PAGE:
|-fifteen C. Morikawa (USA); -13 J. Spieth (USA); -11 J Rahm (Spa), L Oosthuizen (SA); -9 D. Frittelli (SA); -8th B Koepka (USA), M Hughes (Can)|
|Selected: -7 D. Johnson (USA), R. MacIntyre (Sco); -6 V Hovland (Nor), S Lowry (Irish); -5 Casey, P. (Eng); -4 S Garcia (Spa), A Rai (Eng); -3 I Poulter (Eng), M Fitzpatrick (Eng), A Sullivan (Eng); -2 D Willett (Eng), T Fleetwood (Eng); -1 M Wallace (English)|
Nerveless Collin Morikawa shot a dazzling, bogey-free finals to pick up the Claret Jug on his Open Championship debut while returning fans soak up the win at sun-drenched Royal St George’s.
The American battled for the lead with three birdies to finish the top nine and held off attacking Jordan Spieth to win with two strokes on the Kent coast.
The 24-year-old, who won his first major on his debut in the US PGA Championship last year, is the first Open debutant to win the course since Ben Curtis 2003.
Morikawa’s four-under-66 took him to the win at 15 under, with 2017 champion Spieth also taking 66 on the final day to end up as his compatriot’s next challenger.
US Open Champion Jon Rahm birdieed four of his last six holes to score a 66 and finished third with 11 under with overnight leader Louis Oosthuizen who finished with a 71.
Up to 32,000 spectators streamed through the gates on Sunday and saw a blockbuster final as the only player to make the cut among the top four in Sandwich in all four of this year’s men’s majors.
It was a fitting final at Royal St George’s when the venue was belatedly able to host the 149th edition of the oldest major in golf after the championship was canceled last year due to the Covid pandemic.
Morikawa ice cold in scorching heat
Shane Lowry’s win at Royal Portrush two years ago felt like it came from a different era when the sport was banned and although six majors have played in the US since then, this was the first to be played on this side of the world has been Atlantic since the Irishman’s legendary victory in 2019.
Pre-tournament rain compacted the rough, making for receptive fairways and forgiving greens, but that meant that once the wind eased, players could score low on Friday before organizers responded with tricky pin positions for the weekend.
However, it was Oosthuizen who held the lead in one fell swoop before the last lap on Sunday, aiming for a one-two and winning his second Open title.
Morikawa admitted he had little experience in links golf – and his worst result as a professional was when he finished 71st at the Scottish Open last week.
In the midst of the scorching heat on Sunday, the fourth in the world rankings also showed that he has the temperament to further improve his big record.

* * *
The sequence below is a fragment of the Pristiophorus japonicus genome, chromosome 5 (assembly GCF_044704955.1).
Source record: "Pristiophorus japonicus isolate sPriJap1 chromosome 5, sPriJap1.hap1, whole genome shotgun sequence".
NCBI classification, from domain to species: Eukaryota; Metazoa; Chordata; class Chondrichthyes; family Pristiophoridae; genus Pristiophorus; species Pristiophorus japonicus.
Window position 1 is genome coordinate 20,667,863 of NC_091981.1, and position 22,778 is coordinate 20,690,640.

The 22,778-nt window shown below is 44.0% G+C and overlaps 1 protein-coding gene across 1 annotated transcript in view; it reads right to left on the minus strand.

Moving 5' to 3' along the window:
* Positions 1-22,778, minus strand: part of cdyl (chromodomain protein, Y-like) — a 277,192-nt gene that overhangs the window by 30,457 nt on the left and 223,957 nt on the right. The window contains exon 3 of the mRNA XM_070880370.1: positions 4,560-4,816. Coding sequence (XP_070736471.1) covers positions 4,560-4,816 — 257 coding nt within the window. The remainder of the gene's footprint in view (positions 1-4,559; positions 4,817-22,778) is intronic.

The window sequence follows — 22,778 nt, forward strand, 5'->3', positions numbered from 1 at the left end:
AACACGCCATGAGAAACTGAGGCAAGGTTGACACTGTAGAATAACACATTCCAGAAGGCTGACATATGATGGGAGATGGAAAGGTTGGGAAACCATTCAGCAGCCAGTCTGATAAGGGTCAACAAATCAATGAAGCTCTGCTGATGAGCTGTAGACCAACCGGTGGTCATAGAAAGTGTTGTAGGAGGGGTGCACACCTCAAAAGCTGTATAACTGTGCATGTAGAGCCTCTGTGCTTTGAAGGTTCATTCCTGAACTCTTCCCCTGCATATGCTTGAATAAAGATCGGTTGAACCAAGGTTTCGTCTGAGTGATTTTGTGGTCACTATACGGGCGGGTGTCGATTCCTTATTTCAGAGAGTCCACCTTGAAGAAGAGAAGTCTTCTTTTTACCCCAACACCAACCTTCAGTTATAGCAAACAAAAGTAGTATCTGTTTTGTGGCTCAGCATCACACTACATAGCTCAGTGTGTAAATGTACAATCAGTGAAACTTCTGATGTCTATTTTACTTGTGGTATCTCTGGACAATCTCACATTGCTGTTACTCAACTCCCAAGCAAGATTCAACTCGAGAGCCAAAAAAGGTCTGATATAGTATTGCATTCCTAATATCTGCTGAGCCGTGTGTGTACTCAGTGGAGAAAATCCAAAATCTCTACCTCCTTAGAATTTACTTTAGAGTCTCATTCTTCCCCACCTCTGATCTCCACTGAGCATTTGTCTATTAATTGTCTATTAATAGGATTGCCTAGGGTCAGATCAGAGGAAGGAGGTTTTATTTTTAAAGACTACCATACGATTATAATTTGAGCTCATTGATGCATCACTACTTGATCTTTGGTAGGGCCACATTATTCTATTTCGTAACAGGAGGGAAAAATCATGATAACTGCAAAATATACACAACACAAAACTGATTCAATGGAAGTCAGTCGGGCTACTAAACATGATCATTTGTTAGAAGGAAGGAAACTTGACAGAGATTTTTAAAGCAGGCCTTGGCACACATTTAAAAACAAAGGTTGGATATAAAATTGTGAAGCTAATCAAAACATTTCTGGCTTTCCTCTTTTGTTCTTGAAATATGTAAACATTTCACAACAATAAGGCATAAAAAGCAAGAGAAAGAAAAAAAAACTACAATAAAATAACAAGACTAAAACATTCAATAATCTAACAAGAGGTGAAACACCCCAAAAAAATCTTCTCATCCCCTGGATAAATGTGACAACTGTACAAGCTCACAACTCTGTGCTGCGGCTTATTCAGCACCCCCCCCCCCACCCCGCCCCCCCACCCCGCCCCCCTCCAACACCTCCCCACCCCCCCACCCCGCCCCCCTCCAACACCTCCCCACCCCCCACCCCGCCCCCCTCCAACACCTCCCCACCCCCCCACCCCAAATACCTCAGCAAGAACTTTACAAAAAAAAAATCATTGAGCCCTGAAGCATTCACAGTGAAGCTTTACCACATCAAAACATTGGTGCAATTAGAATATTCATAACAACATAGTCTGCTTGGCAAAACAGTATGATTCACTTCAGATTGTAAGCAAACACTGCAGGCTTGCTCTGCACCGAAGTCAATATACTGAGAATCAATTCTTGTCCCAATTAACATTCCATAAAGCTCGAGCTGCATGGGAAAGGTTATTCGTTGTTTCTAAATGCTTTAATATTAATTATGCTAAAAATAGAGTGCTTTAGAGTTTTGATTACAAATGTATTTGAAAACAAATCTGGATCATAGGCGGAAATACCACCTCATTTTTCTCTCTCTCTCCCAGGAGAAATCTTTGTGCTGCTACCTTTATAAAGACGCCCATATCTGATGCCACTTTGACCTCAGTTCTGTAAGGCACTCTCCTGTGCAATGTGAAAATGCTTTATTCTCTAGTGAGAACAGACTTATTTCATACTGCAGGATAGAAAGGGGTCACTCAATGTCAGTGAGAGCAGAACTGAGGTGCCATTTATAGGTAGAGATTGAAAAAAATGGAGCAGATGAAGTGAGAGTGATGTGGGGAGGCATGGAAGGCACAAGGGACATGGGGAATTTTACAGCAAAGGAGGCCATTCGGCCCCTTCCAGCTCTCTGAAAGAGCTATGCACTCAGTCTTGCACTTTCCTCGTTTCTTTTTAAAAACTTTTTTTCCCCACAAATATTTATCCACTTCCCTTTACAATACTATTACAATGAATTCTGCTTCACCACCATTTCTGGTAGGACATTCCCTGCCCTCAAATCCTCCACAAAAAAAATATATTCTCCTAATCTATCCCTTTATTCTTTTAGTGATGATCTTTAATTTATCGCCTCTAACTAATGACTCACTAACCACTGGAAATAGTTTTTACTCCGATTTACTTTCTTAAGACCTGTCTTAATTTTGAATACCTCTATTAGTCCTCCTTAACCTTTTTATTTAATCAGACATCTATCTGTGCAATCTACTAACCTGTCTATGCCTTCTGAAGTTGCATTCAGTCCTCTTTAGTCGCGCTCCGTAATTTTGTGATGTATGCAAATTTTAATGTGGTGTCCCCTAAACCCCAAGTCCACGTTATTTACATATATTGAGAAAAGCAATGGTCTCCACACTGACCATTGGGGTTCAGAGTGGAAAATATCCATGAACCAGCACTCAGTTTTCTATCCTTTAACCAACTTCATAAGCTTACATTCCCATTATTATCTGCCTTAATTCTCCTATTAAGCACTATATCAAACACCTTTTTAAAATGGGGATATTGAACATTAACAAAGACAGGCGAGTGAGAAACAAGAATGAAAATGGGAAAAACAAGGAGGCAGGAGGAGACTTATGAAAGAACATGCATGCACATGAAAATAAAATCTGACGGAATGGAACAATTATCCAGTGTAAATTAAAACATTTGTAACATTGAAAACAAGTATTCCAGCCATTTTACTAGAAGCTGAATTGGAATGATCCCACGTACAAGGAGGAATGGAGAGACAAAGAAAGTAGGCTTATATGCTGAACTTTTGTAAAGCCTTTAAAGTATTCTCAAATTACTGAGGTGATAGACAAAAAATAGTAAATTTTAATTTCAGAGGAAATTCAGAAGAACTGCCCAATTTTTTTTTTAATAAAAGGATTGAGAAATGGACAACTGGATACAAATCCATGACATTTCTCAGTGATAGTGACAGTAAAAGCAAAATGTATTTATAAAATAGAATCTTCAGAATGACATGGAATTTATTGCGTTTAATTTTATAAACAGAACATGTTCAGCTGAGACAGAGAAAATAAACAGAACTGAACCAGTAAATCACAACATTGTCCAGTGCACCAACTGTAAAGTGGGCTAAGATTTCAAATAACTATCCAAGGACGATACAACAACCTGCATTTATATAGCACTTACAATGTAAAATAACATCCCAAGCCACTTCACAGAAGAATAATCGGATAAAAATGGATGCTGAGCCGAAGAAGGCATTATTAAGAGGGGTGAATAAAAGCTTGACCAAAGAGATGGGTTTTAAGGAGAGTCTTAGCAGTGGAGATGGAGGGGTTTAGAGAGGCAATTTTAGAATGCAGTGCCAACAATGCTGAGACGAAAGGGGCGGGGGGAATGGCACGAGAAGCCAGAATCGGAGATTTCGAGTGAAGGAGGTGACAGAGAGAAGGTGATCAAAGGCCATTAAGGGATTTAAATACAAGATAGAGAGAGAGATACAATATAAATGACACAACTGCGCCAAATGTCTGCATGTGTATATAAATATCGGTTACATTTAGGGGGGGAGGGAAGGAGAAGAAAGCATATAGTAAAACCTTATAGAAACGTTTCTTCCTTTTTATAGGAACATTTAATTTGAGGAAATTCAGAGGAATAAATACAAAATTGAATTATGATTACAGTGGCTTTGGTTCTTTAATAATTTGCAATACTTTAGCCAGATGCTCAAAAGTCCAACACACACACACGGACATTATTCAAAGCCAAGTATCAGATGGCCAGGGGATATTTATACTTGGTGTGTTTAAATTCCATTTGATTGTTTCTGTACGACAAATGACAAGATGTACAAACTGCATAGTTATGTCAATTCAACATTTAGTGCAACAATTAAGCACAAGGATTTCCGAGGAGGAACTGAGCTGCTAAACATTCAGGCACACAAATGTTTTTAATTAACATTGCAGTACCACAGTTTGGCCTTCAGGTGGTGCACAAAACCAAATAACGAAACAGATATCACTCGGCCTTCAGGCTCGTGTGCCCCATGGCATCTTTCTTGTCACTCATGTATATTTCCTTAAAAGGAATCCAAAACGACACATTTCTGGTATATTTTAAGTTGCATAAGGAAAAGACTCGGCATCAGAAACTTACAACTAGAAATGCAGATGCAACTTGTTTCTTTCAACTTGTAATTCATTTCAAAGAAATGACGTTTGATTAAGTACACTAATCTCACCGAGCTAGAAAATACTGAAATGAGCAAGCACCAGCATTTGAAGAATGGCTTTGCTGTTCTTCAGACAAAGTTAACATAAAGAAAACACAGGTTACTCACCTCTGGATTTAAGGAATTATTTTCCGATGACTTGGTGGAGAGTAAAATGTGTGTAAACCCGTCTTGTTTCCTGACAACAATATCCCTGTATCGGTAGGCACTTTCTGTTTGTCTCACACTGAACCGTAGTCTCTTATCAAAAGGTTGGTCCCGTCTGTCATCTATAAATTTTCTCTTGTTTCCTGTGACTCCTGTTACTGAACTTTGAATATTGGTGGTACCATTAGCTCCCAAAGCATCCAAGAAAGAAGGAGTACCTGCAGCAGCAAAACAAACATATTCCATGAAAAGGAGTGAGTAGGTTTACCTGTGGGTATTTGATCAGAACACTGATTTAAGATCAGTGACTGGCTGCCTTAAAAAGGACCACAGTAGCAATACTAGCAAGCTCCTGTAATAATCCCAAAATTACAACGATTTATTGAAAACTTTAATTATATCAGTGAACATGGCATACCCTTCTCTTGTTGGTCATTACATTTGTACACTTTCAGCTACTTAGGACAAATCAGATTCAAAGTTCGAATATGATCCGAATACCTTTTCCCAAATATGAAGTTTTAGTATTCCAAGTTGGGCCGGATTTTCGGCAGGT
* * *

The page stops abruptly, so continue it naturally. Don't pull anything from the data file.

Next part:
With three consecutive birdies for Morikawa, he suddenly took the four-stroke lead as he hit the turn while Oosthuizen stuttered next to him on the final pairing.
But the first flicker of the American’s emotions came in 10th place as he made a great up and down from the back of the green to save the par and pump his fist to celebrate.
At this point the Spieth attack was alive, but Morikawa made 14 birdies to keep his compatriot at bay, and with the roar further up, rescued par at 15 again.
From then on it was a matter of keeping your nerve as the anticipation grew among the excited fans, but that was no problem for Morikawa, who took the lead with two strokes for the last time and with great applause on 18th the first man, who won his Open debut for 18 years.
He made two putti for a final par to ensure victory, then waved and clapped the fans who had appropriately composed the 18th grandstand.
“I tell everyone that I’m not the greatest historian, but I want to put myself in the story and make memories,” said Morikawa, admitting that he will have “a few drinks” from the Claret Jug.
“Everything about this week was very special to make it even more special for my caddie’s birthday.
“Since turning pro I’ve believed in myself that I can do it. When it comes to these tournaments, courses and styles that I’ve never played before, I do my homework Monday through Wednesday to know what I have to do.”
Oosthuizen’s dreams turn into nightmares
The South African fell asleep as The Open Leader for the first three nights of the championship, but the wait to realize his dream of adding another Claret Jug to the one he won at St Andrews in 2010 continues
He’d only done three bogeys in the entire tournament before his final round, but on Sunday he carded as many as the excitement showed.
Oosthuizen’s luck almost changed when his tee shot hit the pin on the 11th par-three and his ball almost fell for a hole-in-one instead of a birdie.
But the 38-year-old has finished second six times in major championships, and when he defended 13th there was a knowing look of resignation.
He took a stroke back on the following hole, but at that point Morikawa was in full control and Oosthuizen carded his only round over par of the week, finishing four back.